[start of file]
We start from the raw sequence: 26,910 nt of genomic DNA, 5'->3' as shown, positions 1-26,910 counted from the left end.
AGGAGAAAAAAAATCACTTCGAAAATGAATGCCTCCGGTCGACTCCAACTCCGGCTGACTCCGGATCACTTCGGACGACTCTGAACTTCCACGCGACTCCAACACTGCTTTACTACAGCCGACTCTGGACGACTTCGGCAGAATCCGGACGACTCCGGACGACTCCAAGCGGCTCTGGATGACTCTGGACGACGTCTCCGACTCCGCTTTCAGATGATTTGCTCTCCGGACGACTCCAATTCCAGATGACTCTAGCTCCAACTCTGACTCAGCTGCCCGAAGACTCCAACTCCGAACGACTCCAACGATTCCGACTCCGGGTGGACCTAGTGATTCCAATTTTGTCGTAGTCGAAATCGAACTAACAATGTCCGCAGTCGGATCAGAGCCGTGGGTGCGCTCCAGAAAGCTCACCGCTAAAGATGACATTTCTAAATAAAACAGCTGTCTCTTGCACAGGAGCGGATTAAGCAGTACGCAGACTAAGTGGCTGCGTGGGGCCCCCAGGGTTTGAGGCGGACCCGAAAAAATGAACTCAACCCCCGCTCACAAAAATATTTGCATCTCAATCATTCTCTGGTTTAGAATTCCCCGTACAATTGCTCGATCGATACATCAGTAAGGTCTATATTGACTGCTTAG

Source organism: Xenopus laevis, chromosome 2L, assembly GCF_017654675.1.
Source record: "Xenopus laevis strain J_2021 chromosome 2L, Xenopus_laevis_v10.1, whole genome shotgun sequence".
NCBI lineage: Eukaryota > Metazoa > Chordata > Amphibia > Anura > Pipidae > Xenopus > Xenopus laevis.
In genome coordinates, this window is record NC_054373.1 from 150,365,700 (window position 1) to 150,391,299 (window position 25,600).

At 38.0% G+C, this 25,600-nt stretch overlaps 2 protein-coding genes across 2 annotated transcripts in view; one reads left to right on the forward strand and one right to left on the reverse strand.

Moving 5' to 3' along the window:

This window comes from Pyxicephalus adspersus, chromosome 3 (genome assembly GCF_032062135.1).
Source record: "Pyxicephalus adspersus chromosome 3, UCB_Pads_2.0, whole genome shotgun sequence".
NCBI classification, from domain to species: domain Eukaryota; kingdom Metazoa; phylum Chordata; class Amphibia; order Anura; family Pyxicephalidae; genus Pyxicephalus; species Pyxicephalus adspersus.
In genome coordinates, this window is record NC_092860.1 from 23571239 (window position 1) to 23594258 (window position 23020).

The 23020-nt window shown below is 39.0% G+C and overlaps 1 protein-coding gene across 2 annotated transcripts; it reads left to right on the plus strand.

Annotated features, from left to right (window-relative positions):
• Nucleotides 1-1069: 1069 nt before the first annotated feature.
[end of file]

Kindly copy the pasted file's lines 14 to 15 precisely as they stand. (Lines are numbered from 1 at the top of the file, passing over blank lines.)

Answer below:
Annotated features, from left to right (window-relative positions):
• Nucleotides 1-1069: 1069 nt before the first annotated feature.